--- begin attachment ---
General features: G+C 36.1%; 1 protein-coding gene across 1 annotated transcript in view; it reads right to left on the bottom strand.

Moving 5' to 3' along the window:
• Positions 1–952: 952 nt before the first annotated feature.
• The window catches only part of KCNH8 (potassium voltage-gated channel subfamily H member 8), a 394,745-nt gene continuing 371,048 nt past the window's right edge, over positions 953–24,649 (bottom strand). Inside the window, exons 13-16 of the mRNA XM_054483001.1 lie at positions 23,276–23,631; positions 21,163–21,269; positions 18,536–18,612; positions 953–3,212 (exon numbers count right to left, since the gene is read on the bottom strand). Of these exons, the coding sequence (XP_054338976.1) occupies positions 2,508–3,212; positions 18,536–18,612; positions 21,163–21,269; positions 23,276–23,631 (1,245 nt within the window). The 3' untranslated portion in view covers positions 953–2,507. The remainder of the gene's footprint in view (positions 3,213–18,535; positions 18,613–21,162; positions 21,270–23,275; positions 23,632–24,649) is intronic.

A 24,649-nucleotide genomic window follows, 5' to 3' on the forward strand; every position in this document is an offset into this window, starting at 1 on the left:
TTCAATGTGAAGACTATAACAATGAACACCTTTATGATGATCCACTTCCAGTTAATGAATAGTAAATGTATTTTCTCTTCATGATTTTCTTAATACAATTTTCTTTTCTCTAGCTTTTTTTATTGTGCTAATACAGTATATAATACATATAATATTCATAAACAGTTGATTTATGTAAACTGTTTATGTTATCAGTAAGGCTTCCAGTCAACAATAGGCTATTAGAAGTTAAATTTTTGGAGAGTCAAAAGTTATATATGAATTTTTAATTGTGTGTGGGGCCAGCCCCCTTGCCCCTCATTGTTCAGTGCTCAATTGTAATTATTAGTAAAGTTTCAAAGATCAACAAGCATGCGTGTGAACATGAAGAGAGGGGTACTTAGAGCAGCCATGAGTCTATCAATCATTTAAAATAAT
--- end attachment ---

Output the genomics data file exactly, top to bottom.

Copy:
General features: G+C 36.1%; 1 protein-coding gene across 1 annotated transcript in view; it reads right to left on the bottom strand.

Moving 5' to 3' along the window:
• Positions 1–952: 952 nt before the first annotated feature.
• The window catches only part of KCNH8 (potassium voltage-gated channel subfamily H member 8), a 394,745-nt gene continuing 371,048 nt past the window's right edge, over positions 953–24,649 (bottom strand). Inside the window, exons 13-16 of the mRNA XM_054483001.1 lie at positions 23,276–23,631; positions 21,163–21,269; positions 18,536–18,612; positions 953–3,212 (exon numbers count right to left, since the gene is read on the bottom strand). Of these exons, the coding sequence (XP_054338976.1) occupies positions 2,508–3,212; positions 18,536–18,612; positions 21,163–21,269; positions 23,276–23,631 (1,245 nt within the window). The 3' untranslated portion in view covers positions 953–2,507. The remainder of the gene's footprint in view (positions 3,213–18,535; positions 18,613–21,162; positions 21,270–23,275; positions 23,632–24,649) is intronic.

A 24,649-nucleotide genomic window follows, 5' to 3' on the forward strand; every position in this document is an offset into this window, starting at 1 on the left:
TTCAATGTGAAGACTATAACAATGAACACCTTTATGATGATCCACTTCCAGTTAATGAATAGTAAATGTATTTTCTCTTCATGATTTTCTTAATACAATTTTCTTTTCTCTAGCTTTTTTTATTGTGCTAATACAGTATATAATACATATAATATTCATAAACAGTTGATTTATGTAAACTGTTTATGTTATCAGTAAGGCTTCCAGTCAACAATAGGCTATTAGAAGTTAAATTTTTGGAGAGTCAAAAGTTATATATGAATTTTTAATTGTGTGTGGGGCCAGCCCCCTTGCCCCTCATTGTTCAGTGCTCAATTGTAATTATTAGTAAAGTTTCAAAGATCAACAAGCATGCGTGTGAACATGAAGAGAGGGGTACTTAGAGCAGCCATGAGTCTATCAATCATTTAAAATAAT